Outlining the dire state of public service provision in the town McKenna noted: “You’re waiting two weeks to a month to see a doctor in Lochgelly, if you have an emergency you see a nurse. Only if the nurse deems that you really need to see a doctor do you get an appointment. Andres Duany suggested building a glass extension to the school, connecting the old building, but in the latest plans they’re not going ahead. It was stated that the land the school was going to go on was possibly and probably going to be sold off to private developers.”

A further bone of contention is presented by the decision to relocate the town’s railway station: “We’re not against them moving the railway station when they’re going to put in disabled access - it’s how they’re doing it” explained McKenna. “They’re moving along to where a football park is, we’ll lose two football pitches and their changing rooms.” Glen added: “They’ve taken the local golf course out of greenbelt and put it under the countryside act - saying it gives it more security so it can’t be built on. About three months ago someone else did a check on that and we found that yes it can be built on.”

At the heart of many of these gripes is a lack of accountability from an often disengaged local authority. Just three copies of the draft planning guidance document have been made available to the public (Fife Council has also made it available online). One copy went to the library; one copy found its way to the planning office and a third arrived at the community council. McKenna bemoaned: “We had a maximum of a month to give feedback. Take into account that the locality offices are locked two days a week and for the first week the office didn’t know where the booklet was. A normal person coming in and reading that couldn’t make head nor tail of it. James here deciphered it down and out of 88 pages there are six which are relevant to Lochgelly. The rest is just bumf and gobbledygook to confuse people. It looks good, when you open it and see all the braw pictures. Oh aye Lochgelly could look like that… you’ve got Germany and everything in it.”

Andres Duany said that the town house old folks centre should be sold off for 15 one bedroom flats. One councillor queried it and said that there should be two storey flats. I went to that committee meeting and not one of them objected to it. The councillor from Lochgelly who was there never opened his mouth, which really annoyed me. We attended that meeting and we weren’t
allowed to speak. That’s how open our planning meetings are.

If you want to question anything you’ve got to be psychic because they put your question in 10 days prior to the meeting in writing so they can answer it. But you’re not allowed to put any questions I n on planning matters. I put eight questions in and they’ve come through and in the minutes it actually said that questions had been put forward to them. And it came to the question phase – no questions. What’s going on here? The questions weren’t pertinent to the minutes – so you’ve got to be psychic.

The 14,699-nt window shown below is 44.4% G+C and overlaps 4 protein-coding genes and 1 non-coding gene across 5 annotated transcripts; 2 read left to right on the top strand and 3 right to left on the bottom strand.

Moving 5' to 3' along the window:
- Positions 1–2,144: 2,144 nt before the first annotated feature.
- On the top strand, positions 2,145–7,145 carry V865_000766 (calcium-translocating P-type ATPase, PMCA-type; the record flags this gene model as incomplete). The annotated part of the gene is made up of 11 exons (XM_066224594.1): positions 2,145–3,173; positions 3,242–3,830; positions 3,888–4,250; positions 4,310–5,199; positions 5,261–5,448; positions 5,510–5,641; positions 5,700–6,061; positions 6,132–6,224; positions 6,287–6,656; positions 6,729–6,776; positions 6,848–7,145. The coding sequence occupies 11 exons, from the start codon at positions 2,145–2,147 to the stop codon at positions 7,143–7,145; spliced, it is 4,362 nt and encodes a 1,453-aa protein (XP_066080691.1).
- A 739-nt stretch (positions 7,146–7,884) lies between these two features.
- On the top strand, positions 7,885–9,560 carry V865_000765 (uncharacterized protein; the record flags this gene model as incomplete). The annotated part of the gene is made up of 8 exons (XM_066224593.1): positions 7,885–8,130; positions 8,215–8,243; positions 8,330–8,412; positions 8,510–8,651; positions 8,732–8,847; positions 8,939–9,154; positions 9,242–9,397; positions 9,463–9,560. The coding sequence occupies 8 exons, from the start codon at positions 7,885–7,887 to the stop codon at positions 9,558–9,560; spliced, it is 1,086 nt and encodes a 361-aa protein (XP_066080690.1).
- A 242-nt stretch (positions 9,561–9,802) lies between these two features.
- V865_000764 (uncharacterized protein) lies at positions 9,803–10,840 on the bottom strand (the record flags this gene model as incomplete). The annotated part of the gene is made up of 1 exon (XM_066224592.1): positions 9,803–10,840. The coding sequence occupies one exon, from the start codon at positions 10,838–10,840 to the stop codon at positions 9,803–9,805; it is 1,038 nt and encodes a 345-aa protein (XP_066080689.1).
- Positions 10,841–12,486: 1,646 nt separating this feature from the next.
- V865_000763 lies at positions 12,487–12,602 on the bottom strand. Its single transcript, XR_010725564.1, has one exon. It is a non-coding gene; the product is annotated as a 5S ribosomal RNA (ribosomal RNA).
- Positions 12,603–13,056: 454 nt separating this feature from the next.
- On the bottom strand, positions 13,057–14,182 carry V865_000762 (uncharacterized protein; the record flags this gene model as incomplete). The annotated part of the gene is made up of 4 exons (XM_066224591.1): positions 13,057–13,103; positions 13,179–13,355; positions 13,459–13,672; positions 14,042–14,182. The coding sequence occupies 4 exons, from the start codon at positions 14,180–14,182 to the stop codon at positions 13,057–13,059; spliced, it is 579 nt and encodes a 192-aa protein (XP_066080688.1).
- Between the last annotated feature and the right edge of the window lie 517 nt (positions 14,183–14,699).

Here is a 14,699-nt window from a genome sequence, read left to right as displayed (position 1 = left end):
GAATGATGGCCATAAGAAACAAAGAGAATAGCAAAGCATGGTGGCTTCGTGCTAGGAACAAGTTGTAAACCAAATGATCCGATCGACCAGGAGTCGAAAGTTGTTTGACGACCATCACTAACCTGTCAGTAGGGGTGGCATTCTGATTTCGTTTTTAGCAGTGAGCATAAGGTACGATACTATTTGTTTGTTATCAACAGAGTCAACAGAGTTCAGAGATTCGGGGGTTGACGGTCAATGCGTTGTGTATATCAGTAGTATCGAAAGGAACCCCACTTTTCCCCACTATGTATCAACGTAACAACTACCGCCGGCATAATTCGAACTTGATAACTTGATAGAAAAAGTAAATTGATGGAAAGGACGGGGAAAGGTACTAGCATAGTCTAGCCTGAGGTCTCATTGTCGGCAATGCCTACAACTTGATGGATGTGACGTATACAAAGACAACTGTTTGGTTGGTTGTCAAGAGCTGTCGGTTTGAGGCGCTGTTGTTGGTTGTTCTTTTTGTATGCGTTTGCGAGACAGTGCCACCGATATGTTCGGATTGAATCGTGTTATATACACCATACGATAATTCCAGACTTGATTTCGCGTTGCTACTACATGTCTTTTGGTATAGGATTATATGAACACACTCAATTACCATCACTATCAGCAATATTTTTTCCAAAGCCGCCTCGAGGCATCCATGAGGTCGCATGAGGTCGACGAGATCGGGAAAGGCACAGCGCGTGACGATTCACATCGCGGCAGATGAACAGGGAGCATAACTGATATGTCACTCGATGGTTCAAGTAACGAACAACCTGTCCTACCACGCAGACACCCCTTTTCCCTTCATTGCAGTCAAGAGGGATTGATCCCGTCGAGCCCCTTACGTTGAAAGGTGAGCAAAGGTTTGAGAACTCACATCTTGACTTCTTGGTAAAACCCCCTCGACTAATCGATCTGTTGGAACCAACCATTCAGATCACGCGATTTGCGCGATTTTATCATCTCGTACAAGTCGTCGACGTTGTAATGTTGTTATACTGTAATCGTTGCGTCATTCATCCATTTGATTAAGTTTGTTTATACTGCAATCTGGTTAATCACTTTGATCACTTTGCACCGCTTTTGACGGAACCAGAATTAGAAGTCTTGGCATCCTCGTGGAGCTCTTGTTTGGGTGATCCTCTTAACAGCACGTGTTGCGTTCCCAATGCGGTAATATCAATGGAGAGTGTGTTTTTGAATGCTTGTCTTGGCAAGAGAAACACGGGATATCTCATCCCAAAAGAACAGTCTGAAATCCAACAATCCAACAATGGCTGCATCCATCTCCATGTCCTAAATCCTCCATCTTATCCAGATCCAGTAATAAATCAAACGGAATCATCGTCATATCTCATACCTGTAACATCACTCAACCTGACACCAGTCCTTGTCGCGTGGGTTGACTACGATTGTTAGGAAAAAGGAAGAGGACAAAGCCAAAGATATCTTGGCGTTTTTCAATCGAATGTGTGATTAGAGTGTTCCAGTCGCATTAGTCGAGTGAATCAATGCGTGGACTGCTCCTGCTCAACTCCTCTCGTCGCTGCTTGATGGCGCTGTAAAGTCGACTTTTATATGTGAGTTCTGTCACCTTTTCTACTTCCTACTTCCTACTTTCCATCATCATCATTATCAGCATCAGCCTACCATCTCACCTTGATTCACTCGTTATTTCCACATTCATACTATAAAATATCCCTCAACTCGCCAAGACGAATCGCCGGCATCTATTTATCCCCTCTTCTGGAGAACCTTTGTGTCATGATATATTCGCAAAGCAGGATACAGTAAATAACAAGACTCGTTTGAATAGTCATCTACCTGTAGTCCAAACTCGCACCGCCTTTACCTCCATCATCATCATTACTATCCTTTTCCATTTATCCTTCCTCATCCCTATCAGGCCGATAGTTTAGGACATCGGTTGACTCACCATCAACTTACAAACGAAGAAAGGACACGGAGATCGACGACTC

Glen cites construction of the A92 as the first nail in the coffin for the area: “Loch Gelly was part of the town. Everyone went down there for picnics and to swim in the summer, when they built that motorway it cut off the loch. Everybody’s childhood was going down to the loch fishing, water skiing and that all stopped when the motorway was put through. That was the first thing that Fife Council did to Lochgelly. From there Lochgelly went downhill. Instead of people driving through it they drove past it.

One scheme which has made it out the ground is Lomond Homes New farm vale development close to the train station, an uninspired suburban cul-de-sac of detached homes and bungalows it was approved by the local authority only after the developer signed a section 75 agreement which, amongst other things, called for a permanent pathway between the development and nearby Grace Street. This was to be built upon completion of phase two works but this phase was never completed (Lomond have leap frogged to phase three after leaving one remaining plot undeveloped).

McKenna railed: “Lomond have created a separate legal company named Lomond The Avenues ltd to avoid fulfilling their obligation under the section 75 agreements to pay a total of £300k for the improvement of education and public realm provision – no payments from this have ever been received.”

Adding to local umbrage a recently commissioned square is the target for a further refurbishment in draft planning guidance document from June 2011 as it is “neither well enclosed” nor “fronted by active uses”. Prompting Glen to query: “There are lots of buildings in need of regeneration so why are they throwing more money at something which has already been redeveloped?”
Lochgelly’s shining waters may have been sullied by murky decision making but its future can still be bright - assuming common sense can prevail. Urban Realm will be following the work of the community group as they continue to press for more enlightened thinking and a built environment to which everyone can be proud.